Not every quiz, exam, or homework assignment is going to be prized material. But everything you do in college is a learning experience and a chance for you to improve. When your performance isn’t what you hoped it would be, stop and reflect. Ask yourself: What specifically went wrong? Do I really understand how to apply what I learned? Have I retained the information? Am I struggling with memorization? Did I understand the questions/concepts? Did I run out of time? This self-examination can help you pinpoint what went wrong and come up with specific strategies to do better next time.
If you didn’t know the material, you can revisit your notes or textbook to relearn concepts or how to solve problems. If it is application you're struggling with, see if you can find problems that apply concepts and work on them alone or with a study partner. If you are having trouble managing timed assessments, time yourself while working on homework problems and identify what takes you the longest—setting up the problem, recalling the information to solve, drawing structures, etc. Then practice becoming more efficient in the areas that give you the most trouble.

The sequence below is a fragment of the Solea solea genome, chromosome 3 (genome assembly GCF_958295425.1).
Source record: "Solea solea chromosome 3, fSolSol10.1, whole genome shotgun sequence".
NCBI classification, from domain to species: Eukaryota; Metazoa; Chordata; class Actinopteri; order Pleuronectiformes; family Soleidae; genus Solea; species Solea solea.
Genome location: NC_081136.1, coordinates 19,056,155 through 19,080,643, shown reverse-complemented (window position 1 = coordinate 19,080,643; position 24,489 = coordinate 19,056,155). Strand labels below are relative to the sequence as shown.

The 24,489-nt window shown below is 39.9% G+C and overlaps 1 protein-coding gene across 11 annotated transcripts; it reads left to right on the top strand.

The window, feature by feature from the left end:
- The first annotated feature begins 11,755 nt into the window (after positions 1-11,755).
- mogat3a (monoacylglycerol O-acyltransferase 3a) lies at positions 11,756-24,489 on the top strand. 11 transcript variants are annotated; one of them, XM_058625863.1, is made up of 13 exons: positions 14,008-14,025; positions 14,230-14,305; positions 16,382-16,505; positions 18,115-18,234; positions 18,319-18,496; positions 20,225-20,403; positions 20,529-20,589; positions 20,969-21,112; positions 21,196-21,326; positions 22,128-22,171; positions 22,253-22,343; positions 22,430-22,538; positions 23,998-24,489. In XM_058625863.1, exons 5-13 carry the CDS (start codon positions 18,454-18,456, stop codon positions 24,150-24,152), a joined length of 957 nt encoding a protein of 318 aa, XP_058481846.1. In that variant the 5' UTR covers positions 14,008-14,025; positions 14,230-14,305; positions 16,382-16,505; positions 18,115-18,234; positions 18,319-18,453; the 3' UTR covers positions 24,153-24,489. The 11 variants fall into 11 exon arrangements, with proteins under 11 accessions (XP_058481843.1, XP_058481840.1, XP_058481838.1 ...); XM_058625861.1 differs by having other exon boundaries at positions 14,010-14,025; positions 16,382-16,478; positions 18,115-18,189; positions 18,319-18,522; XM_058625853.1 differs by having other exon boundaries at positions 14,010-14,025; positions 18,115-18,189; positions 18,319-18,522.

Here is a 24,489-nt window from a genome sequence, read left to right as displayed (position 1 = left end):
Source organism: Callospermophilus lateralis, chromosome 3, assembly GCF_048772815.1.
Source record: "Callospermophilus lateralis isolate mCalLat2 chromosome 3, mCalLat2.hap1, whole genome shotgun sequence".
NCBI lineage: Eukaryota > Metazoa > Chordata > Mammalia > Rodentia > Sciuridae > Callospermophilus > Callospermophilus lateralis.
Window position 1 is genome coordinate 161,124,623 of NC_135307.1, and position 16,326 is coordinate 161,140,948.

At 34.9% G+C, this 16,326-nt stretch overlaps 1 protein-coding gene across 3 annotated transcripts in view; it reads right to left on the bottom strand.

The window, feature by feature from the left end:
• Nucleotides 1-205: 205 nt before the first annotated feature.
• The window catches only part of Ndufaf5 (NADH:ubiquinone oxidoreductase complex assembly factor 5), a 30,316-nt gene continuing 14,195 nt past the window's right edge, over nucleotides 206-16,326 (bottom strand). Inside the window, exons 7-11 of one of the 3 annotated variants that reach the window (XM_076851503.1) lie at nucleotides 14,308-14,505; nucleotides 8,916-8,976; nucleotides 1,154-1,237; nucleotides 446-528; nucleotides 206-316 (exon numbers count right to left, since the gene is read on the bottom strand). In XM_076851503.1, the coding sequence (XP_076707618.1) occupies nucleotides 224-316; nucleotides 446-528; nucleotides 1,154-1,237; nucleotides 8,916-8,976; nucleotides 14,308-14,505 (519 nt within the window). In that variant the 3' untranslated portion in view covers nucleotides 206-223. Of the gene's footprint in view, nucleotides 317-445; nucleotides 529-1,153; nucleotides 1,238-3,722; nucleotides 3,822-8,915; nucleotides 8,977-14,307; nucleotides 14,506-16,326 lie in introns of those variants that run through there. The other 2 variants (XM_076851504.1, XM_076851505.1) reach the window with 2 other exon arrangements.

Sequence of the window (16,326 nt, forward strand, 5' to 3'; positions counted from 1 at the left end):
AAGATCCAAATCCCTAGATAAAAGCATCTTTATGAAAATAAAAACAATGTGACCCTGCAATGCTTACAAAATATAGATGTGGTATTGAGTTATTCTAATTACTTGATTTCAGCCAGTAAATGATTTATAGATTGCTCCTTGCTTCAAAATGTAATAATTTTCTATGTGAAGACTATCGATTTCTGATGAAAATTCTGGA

You can always talk to your professor or learning services to see if they have advice to help you finish your problems in the time allotted. If you are struggling with self-confidence, remember that it’s okay to reach out for help from your professors, from health services, or from a mental health professional. That’s what they are for! There are many ways to get help, and it’s important that you put your physical and mental health first.
During the pandemic, you learned a lot of chemistry and also a lot about yourself as you’ve worked through online, in-person, and every hybrid possibility of learning in between. Take care of yourself, be patient, build on your strengths, and identify your weaknesses and soon you’ll build yourself back to the student you want to be.
About the Author
is a professor of chemistry at Utica University, chair of the Undergraduate Student Advisory Board, and a longtime ACS student chapter advisor.